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I've been interning as a student nurse in the OR for the past 8 months and I love it. I'm not sure what you will be doing in your internship but I have mostly been focusing on learning to scrub (like a surgical tech) since I can learn to circulate when I become an RN. I've scrubbed many different cases in my internship and it's been awesome,hopefully that's what you'll be doing but most in most internships you don't get to do that, especially not in 10 weeks. Either way some good advice would be to learn as much as you can about surgery in this time by asking questions, most surgeons like teaching and will be very helpful as well as the RNs and surg techs. Im sure you read that the OR has alot of strong personalities so its a really good idea to not rub anyone the wrong way. You definately have to be thick skinned in the OR and be able to take constructive criticism without getting offended. When you first start you will feel so overwhelmed bc alot of what you learn in school doesn't help much in the OR and it's completely different than the floors. It's very technical and there is ALOT of equipment...it took me forver to learn just the basic instruments. If you have any more questions let me know...congrats!

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Heogog53 has 25 years experience and specializes in CCU, OR.

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You will first be told where to stand. You will be regarded as "sort of a hostile bug" until you demonstrated to the staff, etc that you can stay away from the sterile fields. EVERYONE, whether with experience or not, is regarded in that way at first. After you demonstrate that you can indeed do that, you'll mostly observe, but you may end up doing small things to help out your circulator, such as knowing where the blanket warmer is, getting warm sterile fluid, getting warm blankets for the patient, helping put the safety strap on, etc. They may be "small" things, but they are the same kind of baby steps we all took. You may not be allowed to do anything else, because legally, you aren't a surgical tech nor are you a registered nurse.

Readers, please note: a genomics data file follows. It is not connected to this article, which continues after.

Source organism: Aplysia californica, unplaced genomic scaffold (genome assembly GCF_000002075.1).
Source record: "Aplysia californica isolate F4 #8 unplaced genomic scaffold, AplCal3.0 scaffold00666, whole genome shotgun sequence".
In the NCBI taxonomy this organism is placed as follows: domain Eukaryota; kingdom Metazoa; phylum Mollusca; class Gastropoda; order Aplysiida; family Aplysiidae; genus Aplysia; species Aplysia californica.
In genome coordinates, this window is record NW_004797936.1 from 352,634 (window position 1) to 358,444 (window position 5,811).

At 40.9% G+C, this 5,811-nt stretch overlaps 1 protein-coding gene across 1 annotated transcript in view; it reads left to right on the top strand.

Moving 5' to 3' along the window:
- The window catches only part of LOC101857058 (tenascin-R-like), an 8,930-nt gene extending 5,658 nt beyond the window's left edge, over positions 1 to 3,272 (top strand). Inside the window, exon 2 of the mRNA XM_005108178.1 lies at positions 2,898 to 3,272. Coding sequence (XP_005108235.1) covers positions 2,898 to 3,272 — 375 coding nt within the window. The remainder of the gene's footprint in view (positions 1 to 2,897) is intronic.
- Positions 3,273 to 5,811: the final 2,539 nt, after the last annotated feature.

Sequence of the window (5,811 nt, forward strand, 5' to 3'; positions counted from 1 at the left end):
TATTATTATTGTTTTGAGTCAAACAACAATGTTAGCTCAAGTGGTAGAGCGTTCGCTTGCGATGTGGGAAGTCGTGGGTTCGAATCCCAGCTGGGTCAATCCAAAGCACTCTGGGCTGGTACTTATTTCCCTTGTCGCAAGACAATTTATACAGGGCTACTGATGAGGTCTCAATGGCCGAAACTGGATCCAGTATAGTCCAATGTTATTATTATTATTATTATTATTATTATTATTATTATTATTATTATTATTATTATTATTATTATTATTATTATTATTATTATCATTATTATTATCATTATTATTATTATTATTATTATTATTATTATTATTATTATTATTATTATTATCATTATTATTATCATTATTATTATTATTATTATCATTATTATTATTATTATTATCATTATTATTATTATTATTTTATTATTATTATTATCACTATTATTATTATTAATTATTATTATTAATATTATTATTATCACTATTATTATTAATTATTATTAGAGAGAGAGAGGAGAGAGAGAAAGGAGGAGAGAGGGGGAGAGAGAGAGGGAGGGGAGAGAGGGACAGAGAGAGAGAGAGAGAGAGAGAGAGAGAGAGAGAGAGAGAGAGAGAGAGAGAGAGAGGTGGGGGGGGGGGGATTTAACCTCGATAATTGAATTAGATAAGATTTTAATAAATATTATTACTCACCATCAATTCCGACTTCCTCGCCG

You can follow your circulator and find out what questions are asked, what's important to look for in the chart,and depending on the size of the hospital you'll be at, you'll discover that you can pack a great deal of human contact into the short time you have with a patient and their families.

Or you can watch as the scrub(whether tech or RN) sets up their mayo and back tables.

If you are interested and willing to help plus can follow directions, even if you don't get to do much, you'll learn a great deal by just being there.

You'll learn about how each surgery has a rhythym of it's own, what sort things all surgeries have in common, and that the job of circulating or scrubbing both have definite roles; when one is busiest, the other one may have slowed down, and vice versa. There is a introduction, a first, second and third acts and the grand finale. Each and every case has that.

So, don't worry because you will mostly be observing;you'll also be absorbing a tremendous amount of knowledge. Don't be afraid to ask questions(although sometimes some folks may not be the best teachers), because that's how you learn.

If after this 10 week internship you decide that this is what you want to do, then head for the OR right from school. The OR is a love it or hate it place. If you love it, then no place else will suit you. If you hate it, you'll figure it out quickly, and then I bet you'd go into critical care after school. IF the nurse residency program requires time as a nurse outside of the OR, do critical care; the OR, despite what everyone seems to think, is a critical care unit.

hope this helps

Contact me if you have more questions,

Helga

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Heogog53 has 25 years experience and specializes in CCU, OR.

200 Posts; 4,289 Profile Views

Forgot something; every new person you work with will have a different attitude towards you. Most will tell you how they do things- and there will be difference between them...accept whatever answers they give you if it gets the job done anyway. We all do things slightly differently and in each specialty, there can be differences in emphasis of things; neuro, plastics, ortho; positioning is a big deal relative to general or gyn; usually those patients are lying on their back or up in stirrups.

Take everyone's information in, and find what commonalities you can between practices.

Most of all, since it's not like anywhere else, don't get freaked out by all the brand new stuff and the weird technologies; it's hard to keep up with them if you have been in the OR for awhile; thinks change that quickly.